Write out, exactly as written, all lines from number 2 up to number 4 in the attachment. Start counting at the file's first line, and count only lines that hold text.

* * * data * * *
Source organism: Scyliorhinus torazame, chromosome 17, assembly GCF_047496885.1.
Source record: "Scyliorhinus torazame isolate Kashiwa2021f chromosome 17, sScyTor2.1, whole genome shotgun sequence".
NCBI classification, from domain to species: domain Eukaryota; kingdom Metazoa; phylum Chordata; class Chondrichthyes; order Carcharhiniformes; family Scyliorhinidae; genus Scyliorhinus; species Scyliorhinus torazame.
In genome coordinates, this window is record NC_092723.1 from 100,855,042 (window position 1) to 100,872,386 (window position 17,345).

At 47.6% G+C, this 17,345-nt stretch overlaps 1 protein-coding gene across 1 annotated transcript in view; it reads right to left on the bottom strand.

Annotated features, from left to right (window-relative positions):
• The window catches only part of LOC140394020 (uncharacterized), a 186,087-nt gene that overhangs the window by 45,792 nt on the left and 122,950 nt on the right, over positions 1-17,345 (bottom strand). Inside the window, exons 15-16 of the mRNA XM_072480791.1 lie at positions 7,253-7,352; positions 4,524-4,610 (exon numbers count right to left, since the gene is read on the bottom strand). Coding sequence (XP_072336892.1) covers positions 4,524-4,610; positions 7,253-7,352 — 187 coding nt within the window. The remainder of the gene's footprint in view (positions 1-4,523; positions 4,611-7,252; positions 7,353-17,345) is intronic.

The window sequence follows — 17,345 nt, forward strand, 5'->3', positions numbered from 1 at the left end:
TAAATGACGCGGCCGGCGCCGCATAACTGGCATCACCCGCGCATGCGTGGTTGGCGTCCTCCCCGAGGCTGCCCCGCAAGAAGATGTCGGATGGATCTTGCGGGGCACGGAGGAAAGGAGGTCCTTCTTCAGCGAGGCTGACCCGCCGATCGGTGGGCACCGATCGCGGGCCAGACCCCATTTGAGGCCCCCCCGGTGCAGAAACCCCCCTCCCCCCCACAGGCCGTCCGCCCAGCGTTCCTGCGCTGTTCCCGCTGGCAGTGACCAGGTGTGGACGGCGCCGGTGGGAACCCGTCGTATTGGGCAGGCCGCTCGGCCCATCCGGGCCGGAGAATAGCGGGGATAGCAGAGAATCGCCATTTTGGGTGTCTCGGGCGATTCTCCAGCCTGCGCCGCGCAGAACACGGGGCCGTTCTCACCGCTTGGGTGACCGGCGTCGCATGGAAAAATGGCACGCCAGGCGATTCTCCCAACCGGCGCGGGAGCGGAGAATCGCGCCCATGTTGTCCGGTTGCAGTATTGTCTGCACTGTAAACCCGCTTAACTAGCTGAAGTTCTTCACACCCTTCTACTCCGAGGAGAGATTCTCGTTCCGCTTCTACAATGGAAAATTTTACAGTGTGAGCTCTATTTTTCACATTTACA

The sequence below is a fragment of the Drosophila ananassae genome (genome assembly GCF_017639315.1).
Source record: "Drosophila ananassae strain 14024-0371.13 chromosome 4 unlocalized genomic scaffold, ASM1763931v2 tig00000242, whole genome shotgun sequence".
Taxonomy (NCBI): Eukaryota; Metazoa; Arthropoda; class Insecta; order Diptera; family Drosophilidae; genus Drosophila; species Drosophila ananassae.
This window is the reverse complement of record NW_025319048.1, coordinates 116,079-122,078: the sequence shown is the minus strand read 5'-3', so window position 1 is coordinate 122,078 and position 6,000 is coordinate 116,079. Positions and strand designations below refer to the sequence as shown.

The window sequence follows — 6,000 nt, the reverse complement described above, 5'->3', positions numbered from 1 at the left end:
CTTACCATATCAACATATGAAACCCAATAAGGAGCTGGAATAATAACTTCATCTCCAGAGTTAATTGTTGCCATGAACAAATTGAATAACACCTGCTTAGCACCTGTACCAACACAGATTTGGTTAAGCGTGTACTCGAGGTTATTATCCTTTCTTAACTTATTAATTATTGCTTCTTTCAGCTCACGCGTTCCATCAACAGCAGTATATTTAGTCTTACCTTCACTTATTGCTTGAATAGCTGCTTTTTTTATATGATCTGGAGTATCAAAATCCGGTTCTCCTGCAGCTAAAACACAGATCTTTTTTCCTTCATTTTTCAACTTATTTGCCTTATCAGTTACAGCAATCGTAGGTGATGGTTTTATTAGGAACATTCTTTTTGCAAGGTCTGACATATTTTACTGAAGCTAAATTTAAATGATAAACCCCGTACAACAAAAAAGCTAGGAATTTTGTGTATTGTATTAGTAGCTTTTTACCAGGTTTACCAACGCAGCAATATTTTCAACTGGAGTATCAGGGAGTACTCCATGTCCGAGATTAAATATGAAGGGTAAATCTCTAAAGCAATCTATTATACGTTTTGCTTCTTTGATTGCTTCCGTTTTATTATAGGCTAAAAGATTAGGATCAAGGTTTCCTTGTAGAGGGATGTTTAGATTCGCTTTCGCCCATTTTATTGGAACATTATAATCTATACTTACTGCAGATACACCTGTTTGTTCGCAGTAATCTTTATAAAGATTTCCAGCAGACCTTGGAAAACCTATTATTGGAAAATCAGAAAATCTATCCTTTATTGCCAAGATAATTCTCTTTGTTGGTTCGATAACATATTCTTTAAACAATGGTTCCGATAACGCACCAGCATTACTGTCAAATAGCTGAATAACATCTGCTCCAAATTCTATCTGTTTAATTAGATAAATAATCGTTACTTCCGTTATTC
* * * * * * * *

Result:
Source record: "Scyliorhinus torazame isolate Kashiwa2021f chromosome 17, sScyTor2.1, whole genome shotgun sequence".
NCBI classification, from domain to species: domain Eukaryota; kingdom Metazoa; phylum Chordata; class Chondrichthyes; order Carcharhiniformes; family Scyliorhinidae; genus Scyliorhinus; species Scyliorhinus torazame.
In genome coordinates, this window is record NC_092723.1 from 100,855,042 (window position 1) to 100,872,386 (window position 17,345).